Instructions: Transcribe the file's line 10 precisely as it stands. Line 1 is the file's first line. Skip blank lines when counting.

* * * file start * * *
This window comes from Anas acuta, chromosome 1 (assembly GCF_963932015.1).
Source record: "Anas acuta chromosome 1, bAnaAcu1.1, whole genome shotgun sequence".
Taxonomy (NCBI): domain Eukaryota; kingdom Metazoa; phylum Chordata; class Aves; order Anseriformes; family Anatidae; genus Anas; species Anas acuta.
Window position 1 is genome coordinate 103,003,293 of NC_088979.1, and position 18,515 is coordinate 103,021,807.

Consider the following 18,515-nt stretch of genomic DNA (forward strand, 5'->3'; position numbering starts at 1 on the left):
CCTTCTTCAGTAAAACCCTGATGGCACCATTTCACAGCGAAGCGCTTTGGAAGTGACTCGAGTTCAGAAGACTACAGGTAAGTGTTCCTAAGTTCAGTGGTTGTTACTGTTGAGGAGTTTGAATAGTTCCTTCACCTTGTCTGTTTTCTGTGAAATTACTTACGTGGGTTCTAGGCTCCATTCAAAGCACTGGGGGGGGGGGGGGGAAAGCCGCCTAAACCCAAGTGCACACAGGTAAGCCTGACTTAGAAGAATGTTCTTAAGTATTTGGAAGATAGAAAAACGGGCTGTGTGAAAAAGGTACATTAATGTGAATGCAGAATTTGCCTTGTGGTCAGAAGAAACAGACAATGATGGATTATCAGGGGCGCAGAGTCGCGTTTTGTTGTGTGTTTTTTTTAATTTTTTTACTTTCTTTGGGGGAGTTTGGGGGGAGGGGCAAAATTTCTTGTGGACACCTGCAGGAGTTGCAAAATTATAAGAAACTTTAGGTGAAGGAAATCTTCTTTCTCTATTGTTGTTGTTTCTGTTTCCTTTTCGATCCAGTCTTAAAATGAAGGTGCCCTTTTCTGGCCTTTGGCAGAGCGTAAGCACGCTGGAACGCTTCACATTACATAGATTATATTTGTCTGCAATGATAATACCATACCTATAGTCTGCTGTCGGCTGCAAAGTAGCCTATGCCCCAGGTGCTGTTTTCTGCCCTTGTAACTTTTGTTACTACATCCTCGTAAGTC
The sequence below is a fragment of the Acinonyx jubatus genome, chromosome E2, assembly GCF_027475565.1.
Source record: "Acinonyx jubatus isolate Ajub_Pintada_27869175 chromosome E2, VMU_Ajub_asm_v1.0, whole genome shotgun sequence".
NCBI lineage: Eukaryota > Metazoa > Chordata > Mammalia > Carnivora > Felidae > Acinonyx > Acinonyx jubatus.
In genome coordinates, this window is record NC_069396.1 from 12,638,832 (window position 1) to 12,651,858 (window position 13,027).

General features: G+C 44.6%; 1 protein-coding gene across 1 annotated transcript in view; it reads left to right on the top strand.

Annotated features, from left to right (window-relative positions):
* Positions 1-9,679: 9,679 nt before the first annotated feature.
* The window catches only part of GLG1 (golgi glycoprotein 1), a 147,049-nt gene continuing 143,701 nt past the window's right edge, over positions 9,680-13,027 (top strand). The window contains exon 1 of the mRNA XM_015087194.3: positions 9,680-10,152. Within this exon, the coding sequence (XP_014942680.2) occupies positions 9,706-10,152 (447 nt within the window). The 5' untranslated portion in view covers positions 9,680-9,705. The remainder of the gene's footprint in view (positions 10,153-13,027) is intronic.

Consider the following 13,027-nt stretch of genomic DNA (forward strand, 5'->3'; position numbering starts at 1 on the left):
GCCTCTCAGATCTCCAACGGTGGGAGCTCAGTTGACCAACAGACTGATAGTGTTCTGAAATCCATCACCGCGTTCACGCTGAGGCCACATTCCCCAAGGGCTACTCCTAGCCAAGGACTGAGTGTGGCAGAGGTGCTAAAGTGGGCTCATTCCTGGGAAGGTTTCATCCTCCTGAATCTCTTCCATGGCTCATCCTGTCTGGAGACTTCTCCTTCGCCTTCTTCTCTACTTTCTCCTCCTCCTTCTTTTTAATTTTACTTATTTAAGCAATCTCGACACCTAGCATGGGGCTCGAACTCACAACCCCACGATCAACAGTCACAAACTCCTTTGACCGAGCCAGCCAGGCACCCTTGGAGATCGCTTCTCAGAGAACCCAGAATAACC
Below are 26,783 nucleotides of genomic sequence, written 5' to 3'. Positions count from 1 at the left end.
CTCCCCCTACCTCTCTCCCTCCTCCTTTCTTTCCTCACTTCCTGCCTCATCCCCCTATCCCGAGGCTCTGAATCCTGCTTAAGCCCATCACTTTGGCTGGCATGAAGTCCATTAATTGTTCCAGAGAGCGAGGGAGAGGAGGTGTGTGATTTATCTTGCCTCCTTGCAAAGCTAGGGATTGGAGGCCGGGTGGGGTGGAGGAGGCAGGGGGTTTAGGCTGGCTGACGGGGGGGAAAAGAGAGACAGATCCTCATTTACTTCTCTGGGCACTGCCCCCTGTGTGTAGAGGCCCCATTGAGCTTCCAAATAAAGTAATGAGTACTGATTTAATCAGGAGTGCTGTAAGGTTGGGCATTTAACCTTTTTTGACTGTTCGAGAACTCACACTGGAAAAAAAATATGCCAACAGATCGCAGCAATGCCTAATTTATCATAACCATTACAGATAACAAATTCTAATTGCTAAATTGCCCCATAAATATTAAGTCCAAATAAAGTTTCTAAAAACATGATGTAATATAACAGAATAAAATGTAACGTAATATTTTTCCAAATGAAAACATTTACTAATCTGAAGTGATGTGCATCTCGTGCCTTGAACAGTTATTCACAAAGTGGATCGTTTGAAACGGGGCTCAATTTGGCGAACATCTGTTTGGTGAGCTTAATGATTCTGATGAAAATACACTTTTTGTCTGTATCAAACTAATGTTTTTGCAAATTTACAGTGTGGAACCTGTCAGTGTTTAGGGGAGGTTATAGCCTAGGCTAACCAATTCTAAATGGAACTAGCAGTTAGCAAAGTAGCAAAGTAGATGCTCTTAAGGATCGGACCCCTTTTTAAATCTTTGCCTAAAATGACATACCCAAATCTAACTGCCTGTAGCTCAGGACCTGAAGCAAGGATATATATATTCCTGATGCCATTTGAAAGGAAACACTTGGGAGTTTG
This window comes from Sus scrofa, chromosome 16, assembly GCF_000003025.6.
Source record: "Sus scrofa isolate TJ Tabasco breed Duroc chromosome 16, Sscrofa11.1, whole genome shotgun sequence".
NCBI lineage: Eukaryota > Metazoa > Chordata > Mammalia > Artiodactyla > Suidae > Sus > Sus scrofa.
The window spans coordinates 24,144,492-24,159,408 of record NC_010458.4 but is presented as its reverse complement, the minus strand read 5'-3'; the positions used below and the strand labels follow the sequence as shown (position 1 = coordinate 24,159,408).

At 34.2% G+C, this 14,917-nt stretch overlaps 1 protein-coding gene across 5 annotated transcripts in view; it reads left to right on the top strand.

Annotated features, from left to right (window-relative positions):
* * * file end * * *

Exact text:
In genome coordinates, this window is record NC_069396.1 from 12,638,832 (window position 1) to 12,651,858 (window position 13,027).